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Chris Ford: An open letter to Labour's new leadership team

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Chris Ford
Chris Ford

 Dear David Shearer and Grant Robertson,

First of all congratulations upon your elevation to Labour's leadership and deputy leadership roles. If I might say so, I know Grant Robertson from way back and today I am genuinely delighted by his elevation to the Labour Party deputy leadership. In a blog earlier this year, I recounted the story of Grant getting up in front of the first preliminary Politics lecture at Otago University in 1990 and putting himself forward as class rep. Grant showed leadership skills way back then and today he has been rewarded for that. All the best to you, Grant.

Also to David Shearer - well done on getting to the leadership so quickly too. I must admit that while you may have a propensity to stumble Phil Goff-like on things, I hope you also have the ability to learn quickly too. Admittedly, though, you do have some cut through with the public in terms of your personality and on that point, you should be able to eventually foot it with John Key. After all, we need an actual opposition leader and not one who merely sits back and takes the punches as your predecessor did.

But with leadership come responsibilities - and one of them is to maintain a progressive policy profile. While I am not enamoured of all of Labour's policy platform (such as its unadultered support for free trade), the party has shown an ability during the last three years to come out with some very progressive policy positions. Taking GST off fresh fruit and vegetables, introducing a Capital Gains Tax and greater progressivity in the income tax system, extending Working for Families payments to beneficiary households, promoting greater collective bargaining in industrial relations, pledging to increase tertiary education and early childhood funding, ending National Standards in primary education and raising the minimum wage to $15 an hour were all good policies from a left standpoint. 

Yet, Labour will feel the temptation to go rightwards in order to reclaim the so-called 'middle ground'. In a previous blog, I predicted that Labour would feel so tempted, in this regard, to roll back its pledges on National Standards, tax policy, re-introducing universal student membership and extending Working for Families. I say to both of you that if you are so inclined then stop and think again. Those policies in my belief showed how courageous Labour was in standing up to the New Right in a way it had not done for nearly 30 years. Where I feel Labour lost a lot of votes was in its pledge to gradually raise the retirement age to 67 and increase compulsory saving. This policy, according to National's internal polling, hit Labour hard. Similarly, the failure to clearly explain that the impact of a Capital Gains Tax would fall more on upper income households hurt its vote within middle New Zealand as well.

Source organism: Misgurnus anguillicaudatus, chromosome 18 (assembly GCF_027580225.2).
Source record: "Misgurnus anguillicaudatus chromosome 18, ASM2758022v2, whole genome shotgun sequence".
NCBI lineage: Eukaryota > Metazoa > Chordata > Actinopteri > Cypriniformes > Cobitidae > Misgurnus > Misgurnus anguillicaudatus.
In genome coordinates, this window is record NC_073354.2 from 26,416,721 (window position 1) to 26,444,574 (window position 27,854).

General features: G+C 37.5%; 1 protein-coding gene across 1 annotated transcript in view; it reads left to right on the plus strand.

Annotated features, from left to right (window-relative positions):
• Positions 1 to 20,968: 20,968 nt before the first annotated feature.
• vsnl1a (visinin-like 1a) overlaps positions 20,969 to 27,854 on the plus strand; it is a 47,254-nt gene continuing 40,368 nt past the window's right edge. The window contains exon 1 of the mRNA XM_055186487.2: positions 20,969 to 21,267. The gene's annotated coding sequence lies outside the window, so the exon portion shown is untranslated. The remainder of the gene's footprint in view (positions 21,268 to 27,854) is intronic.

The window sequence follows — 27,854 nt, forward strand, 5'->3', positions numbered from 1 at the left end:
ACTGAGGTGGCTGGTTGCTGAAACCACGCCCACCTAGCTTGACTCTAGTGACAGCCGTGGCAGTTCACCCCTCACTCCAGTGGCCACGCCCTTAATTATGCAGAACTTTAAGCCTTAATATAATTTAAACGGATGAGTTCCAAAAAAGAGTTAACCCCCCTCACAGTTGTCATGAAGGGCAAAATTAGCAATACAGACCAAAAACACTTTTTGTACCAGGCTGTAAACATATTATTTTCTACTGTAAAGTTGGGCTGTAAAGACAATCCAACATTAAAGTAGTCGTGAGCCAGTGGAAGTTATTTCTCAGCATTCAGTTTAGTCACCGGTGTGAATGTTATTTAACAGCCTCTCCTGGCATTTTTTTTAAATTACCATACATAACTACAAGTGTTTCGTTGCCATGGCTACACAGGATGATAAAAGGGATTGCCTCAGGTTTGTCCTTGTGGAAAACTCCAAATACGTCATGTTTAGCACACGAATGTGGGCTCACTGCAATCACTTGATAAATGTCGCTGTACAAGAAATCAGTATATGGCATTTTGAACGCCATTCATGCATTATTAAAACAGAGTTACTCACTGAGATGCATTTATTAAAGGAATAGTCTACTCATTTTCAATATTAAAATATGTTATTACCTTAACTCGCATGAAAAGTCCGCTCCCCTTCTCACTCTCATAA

Grant and David, Labour should retain the best of its progressive policy programme. It could aim to make itself more attractive to middle class voters by, for example, pledging to scrap doctors visit fees for all New Zealanders and end prescription charges for medicines and introduce a Universal Student Allowance. Labour could also pledge that, as a first step, it will aim to subsidise the dental bills of all New Zealanders. Given that most middle income New Zealanders find that the cost of accessing medical care and tertiary education for their children is too prohibitive. Even pledging to rein in power prices through gradually re-nationalising energy companies will appeal to many New Zealanders across the board. Therefore, Labour needs to show that its policies will benefit middle class New Zealanders more! They need to know that their taxes are being redirected not just to support the poorest Kiwis (as they should be) but to them as well. Otherwise, National and their right wing allies will continue to exploit societal divisions and prejudices through their use of wedge politics as they have been doing in the welfare reform debate. Labour should not regress to where it stood between 1987 and 1990 when it was a truly New Right-oriented party for that only secured a massive defeat for it. 

In the meantime, I hope that parties like the Alliance, the Greens (who now look likely to stay in opposition) and Te Mana will keep the pressure on you both as you assume Labour's leadership to continue to hoe a more progressive left line in policy. Otherwise, what will be the point of changing governments in 2014 if we just elect a mere version of National Lite? Nothing. You two guys have the ability to communicate Labour's policy vision better whilst making changes that will attract voters back to the party.  On this point, it must be remembered that many core working class and poorer Labour voters didn't turn out on November 27 for one reason - they just didn't picture your predecessor as a credible alternative PM and one who could deliver on the party's vision at that.

A new start is what Labour needs. It is the leading centre-left party in New Zealand politics and the left bloc's fortunes are tied to it. Both of you men have now assumed one of the biggest tasks in left politics in this country for nearly 30 years - that of bringing a centre-left government back to office. Only a credible left wing policy agenda can do it!

All the best to you both,

Chris Ford


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